But these rhythmic cycles are not always a blessing, they can turn in an instant into a curse.  They cause chaos by creating waterlogged roads, disruption to trains, close schools and airports and play havoc with business.  They can damage crops, homes, kill animals, kill humans… People die from electrocution when water reaches live cables.  They become ill when stagnant pools of water form and create excellent breeding grounds for malaria, cholera, typhoid etc.  People get struck by lightening – there are an estimated 500,000 lightening strikes in a monsoon.  In 2005, at least 1100 people died in India during the monsoon.  In 2013, an estimated 5,700 people were killed.

And if you are unlucky enough to live somewhere which isn’t in the monsoons path that year, you face a whole host of other problems.  You have little or no water for your family, your livestock, to grow crops.  When this occurs, people move to areas where the rain has fallen and ghost towns are left behind.  Where people haven’t left their homes, the effects of drought can kill and farmers are known to take their own lives.

Without the monsoon, death becomes the dominant force.

Plants and animals don’t escape the monsoon either.  Those animals in areas of rainfall need to head to higher grounds and to do so can involve crossing roads and encountering people (who tend to be a big danger, worldwide, to animals).  Those in areas of drought face the problem of lack of water and the knock on effect of lack of vegetation.

The monsoon has shaped the land and lives of India for many years and will continue to do so for many more.  Rain truly is a powerful force.

It’s raining, it’s pouring…

On rain: “It covers the flat roof of the cabin and porch with insistent and controlled rhythms.  And I listen, because it reminds me again and again that the whole world turns by rhythms I have not yet learned to recognise, rhythms that are not those of the engineer”
– Thomas Merton

How we talk about rain is very important I think.  I explained a bit about how language shapes our views and rain does not fare well in this.  As a society we equate rain with some sort of terrible thing which is happening to us personally to make our day go badly.  We attempt to avoid the rain, hurrying under umbrellas from building to building and cursing if our feet get wet.  How much stress would we save ourselves if we accepted the rain and were thankful for the good that it does.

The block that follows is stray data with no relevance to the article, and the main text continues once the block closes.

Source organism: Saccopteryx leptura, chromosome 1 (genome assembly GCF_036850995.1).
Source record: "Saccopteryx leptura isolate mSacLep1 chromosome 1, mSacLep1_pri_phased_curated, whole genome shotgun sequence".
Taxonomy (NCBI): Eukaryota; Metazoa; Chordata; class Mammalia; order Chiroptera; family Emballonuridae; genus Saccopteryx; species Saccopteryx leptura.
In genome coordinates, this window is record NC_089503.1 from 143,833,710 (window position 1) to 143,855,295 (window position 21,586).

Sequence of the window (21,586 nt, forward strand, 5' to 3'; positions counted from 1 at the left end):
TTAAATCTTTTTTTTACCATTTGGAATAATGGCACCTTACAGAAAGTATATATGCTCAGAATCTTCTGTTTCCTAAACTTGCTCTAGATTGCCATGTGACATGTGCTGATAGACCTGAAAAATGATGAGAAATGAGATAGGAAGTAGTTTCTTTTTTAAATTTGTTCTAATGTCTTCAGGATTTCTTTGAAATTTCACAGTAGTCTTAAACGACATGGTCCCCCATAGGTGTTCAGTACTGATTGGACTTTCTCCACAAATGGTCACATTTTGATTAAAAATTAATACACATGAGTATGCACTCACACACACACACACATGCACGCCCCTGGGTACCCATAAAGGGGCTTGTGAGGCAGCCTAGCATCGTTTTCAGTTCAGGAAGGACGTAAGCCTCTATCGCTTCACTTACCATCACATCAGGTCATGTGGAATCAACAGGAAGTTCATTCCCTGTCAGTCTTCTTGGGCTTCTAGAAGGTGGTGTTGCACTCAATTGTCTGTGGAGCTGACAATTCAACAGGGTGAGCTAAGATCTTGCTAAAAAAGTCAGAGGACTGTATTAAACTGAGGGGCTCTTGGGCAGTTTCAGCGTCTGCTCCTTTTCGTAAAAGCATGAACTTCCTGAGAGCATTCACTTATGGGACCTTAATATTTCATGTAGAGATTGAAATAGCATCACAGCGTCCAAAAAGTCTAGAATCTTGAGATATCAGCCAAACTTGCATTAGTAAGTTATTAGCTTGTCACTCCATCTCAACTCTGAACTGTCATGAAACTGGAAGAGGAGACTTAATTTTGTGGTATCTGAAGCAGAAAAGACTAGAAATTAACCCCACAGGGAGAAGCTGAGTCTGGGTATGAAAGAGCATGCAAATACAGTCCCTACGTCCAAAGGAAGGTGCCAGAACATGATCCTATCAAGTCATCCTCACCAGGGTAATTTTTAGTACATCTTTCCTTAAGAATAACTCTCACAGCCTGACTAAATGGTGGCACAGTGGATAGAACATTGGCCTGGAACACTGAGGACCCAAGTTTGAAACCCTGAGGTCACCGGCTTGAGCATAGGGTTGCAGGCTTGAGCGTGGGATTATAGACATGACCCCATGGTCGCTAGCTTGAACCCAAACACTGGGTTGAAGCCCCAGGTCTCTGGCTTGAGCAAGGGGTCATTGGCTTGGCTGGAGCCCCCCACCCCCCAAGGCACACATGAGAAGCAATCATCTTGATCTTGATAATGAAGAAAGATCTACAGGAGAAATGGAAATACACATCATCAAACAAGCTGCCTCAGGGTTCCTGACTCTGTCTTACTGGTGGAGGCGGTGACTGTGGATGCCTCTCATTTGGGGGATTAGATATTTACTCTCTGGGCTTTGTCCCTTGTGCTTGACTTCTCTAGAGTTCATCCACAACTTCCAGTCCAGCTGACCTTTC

“Of course, the festival of rain cannot be stopped, even in the city… the streets, suddenly washed, became transparent and alive and the noise of traffic becomes a plashing of fountains. One would think that the urban man in a rainstorm would have to take account of nature in its wetness and freshness , it’s baptism and its renewal.”
– Thomas Merton

Having said all of that, I am not a fan of the rain.  Rain means I have to wear my wheelchair waterproof if I want to leave my flat.  This means I have to have someone with me to get it on and off as I can’t do that myself.  It also makes it hard to go into shops etc as it makes me take up a lot more space, it’s not easy to get on and off and my hand is under a cover so the controller does get wet.  This means I only have my left hand available and if I want to check my phone or pay for anything I have to scrabble around underneath the waterproof with my left arm which is covered in droplets of water.  So despite all the effort I have to go to, I still get a bit wet.  And I can’t go out on my own.  And I can’t go out on my own if there’s a high chance of rain and I’m not going to be near any helpful strangers.  NB, not all strangers are happy to help, I’ve had people say no when I’ve asked politely if they could help me out of my waterproof.

So, my feeling about rain feels justified.  The lack of appropriate aids makes the rain quite debilitating.  But for most people this isn’t the case.

The power of rain

Despite everything I’ve just said about rain not being evil, it is immensely powerful.  It wears down rocks and soil into tiny fragments over time.  It plays a key role in dissolving certain rocks and it causes devastation and destruction in the form of floods.

York

It is floods that I’m going to focus on here.  I live in York, a city prone to flooding.  It floods every year, normally several times and sometimes quite severely.  You might have seen news coverage a few years back of David Cameron standing in flood water, that was at the end of my street.  Aside, don’t stand in flood water, it can be dangerous, it can have stronger currents than you think and be deeper than you think…

Flooded

2007 floods

There are two rivers which run through the centre of York, the river Ouse and the Foss which converge in the city.  The Ouse is the principal drainage basin in Yorkshire and is formed by the Ouse Gill Beck and the River Ure, Swale and Nid as well as a number of tributaries.  Interesting aside, until 1757 the Ouse was a tidal river.  The River Foss originates in the Howardian Hills, north of the city.  York’s floods tend to occur because of heavy rainfall and/or melting snow up river.

We know that York has experienced devastating flooding with records going back to 1263 AD. Notable floods occurred in 1947, 1948, 1982 and 2000.  More recently, there were serious floods in 2007 and 2012 as well as the 2015 floods.

Whilst there are many measures in place to reduce the impact of floods in York, it is not a problem that is going to go away.  Lets face it, we’ve had almost a millennia to figure out options!

Reflection

Forgive the image quality, this was 2007… Trees standing in water is a common sight in York.

But why does York flood so much? Well, it turns out this seems to be on the GCSE Geography curriculum based on my google search!  It’s obviously a multifaceted answer:

Firstly, York is a vale and the Yorkshire Dales to the east are steep which means fast runoff from the slopes into the rivers.  It also means less water infiltrates the soil as there simply isn’t time for it to be absorbed.

Secondly, this problem is exacerbated by the impermeable clay which means water can’t soak into the ground.  As well as clay, the Dales are also made up of limestone which is very permeable and allows the water to pass through very quickly.  Combining this with the first reason basically means there is nowhere for the rain or snow to go other than down into the river.